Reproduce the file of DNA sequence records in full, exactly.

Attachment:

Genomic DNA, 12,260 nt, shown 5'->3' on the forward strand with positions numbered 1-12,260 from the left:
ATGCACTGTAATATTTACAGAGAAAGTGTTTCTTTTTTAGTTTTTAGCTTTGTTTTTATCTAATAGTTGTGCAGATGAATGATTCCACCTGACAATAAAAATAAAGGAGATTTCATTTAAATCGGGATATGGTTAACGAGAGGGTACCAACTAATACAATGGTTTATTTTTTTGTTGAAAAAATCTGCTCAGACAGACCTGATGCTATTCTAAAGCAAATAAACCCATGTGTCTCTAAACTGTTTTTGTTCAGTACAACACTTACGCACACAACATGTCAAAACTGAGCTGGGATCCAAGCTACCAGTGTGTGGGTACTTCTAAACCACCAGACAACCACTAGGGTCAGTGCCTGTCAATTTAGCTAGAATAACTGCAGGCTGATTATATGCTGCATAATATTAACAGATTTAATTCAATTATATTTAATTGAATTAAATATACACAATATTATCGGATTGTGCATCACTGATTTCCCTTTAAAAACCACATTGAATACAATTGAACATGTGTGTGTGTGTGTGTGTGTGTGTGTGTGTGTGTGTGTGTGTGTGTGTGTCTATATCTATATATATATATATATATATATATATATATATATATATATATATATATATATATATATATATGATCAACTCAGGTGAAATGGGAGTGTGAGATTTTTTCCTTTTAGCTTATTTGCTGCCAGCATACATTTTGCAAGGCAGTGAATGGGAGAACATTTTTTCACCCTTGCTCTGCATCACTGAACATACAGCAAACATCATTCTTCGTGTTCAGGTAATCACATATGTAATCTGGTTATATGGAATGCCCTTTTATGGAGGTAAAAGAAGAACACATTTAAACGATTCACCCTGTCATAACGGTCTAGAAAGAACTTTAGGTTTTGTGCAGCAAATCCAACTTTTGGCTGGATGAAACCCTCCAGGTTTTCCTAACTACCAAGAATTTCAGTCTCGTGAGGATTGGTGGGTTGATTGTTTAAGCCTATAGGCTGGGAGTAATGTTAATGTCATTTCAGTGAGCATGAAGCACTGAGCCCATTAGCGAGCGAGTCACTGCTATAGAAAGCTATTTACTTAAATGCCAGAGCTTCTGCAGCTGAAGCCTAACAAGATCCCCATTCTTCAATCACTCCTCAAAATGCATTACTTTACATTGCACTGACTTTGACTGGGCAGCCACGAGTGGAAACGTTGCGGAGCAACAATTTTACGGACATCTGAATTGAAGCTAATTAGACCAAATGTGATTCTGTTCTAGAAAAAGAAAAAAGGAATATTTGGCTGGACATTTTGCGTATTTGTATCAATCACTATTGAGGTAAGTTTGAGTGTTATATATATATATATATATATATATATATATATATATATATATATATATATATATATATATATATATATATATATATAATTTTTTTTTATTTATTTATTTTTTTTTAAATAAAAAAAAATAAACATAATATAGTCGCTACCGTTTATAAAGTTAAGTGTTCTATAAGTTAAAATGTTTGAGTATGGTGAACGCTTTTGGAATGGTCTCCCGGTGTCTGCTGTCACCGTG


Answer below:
Genomic DNA, 12,260 nt, shown 5'->3' on the forward strand with positions numbered 1-12,260 from the left:
ATGCACTGTAATATTTACAGAGAAAGTGTTTCTTTTTTAGTTTTTAGCTTTGTTTTTATCTAATAGTTGTGCAGATGAATGATTCCACCTGACAATAAAAATAAAGGAGATTTCATTTAAATCGGGATATGGTTAACGAGAGGGTACCAACTAATACAATGGTTTATTTTTTTGTTGAAAAAATCTGCTCAGACAGACCTGATGCTATTCTAAAGCAAATAAACCCATGTGTCTCTAAACTGTTTTTGTTCAGTACAACACTTACGCACACAACATGTCAAAACTGAGCTGGGATCCAAGCTACCAGTGTGTGGGTACTTCTAAACCACCAGACAACCACTAGGGTCAGTGCCTGTCAATTTAGCTAGAATAACTGCAGGCTGATTATATGCTGCATAATATTAACAGATTTAATTCAATTATATTTAATTGAATTAAATATACACAATATTATCGGATTGTGCATCACTGATTTCCCTTTAAAAACCACATTGAATACAATTGAACATGTGTGTGTGTGTGTGTGTGTGTGTGTGTGTGTGTGTGTGTGTGTGTGTGTCTATATCTATATATATATATATATATATATATATATATATATATATATATATATATATATATATATATATGATCAACTCAGGTGAAATGGGAGTGTGAGATTTTTTCCTTTTAGCTTATTTGCTGCCAGCATACATTTTGCAAGGCAGTGAATGGGAGAACATTTTTTCACCCTTGCTCTGCATCACTGAACATACAGCAAACATCATTCTTCGTGTTCAGGTAATCACATATGTAATCTGGTTATATGGAATGCCCTTTTATGGAGGTAAAAGAAGAACACATTTAAACGATTCACCCTGTCATAACGGTCTAGAAAGAACTTTAGGTTTTGTGCAGCAAATCCAACTTTTGGCTGGATGAAACCCTCCAGGTTTTCCTAACTACCAAGAATTTCAGTCTCGTGAGGATTGGTGGGTTGATTGTTTAAGCCTATAGGCTGGGAGTAATGTTAATGTCATTTCAGTGAGCATGAAGCACTGAGCCCATTAGCGAGCGAGTCACTGCTATAGAAAGCTATTTACTTAAATGCCAGAGCTTCTGCAGCTGAAGCCTAACAAGATCCCCATTCTTCAATCACTCCTCAAAATGCATTACTTTACATTGCACTGACTTTGACTGGGCAGCCACGAGTGGAAACGTTGCGGAGCAACAATTTTACGGACATCTGAATTGAAGCTAATTAGACCAAATGTGATTCTGTTCTAGAAAAAGAAAAAAGGAATATTTGGCTGGACATTTTGCGTATTTGTATCAATCACTATTGAGGTAAGTTTGAGTGTTATATATATATATATATATATATATATATATATATATATATATATATATATATATATATATATATATATATATATATAATTTTTTTTTATTTATTTATTTTTTTTTAAATAAAAAAAAATAAACATAATATAGTCGCTACCGTTTATAAAGTTAAGTGTTCTATAAGTTAAAATGTTTGAGTATGGTGAACGCTTTTGGAATGGTCTCCCGGTGTCTGCTGTCACCGTG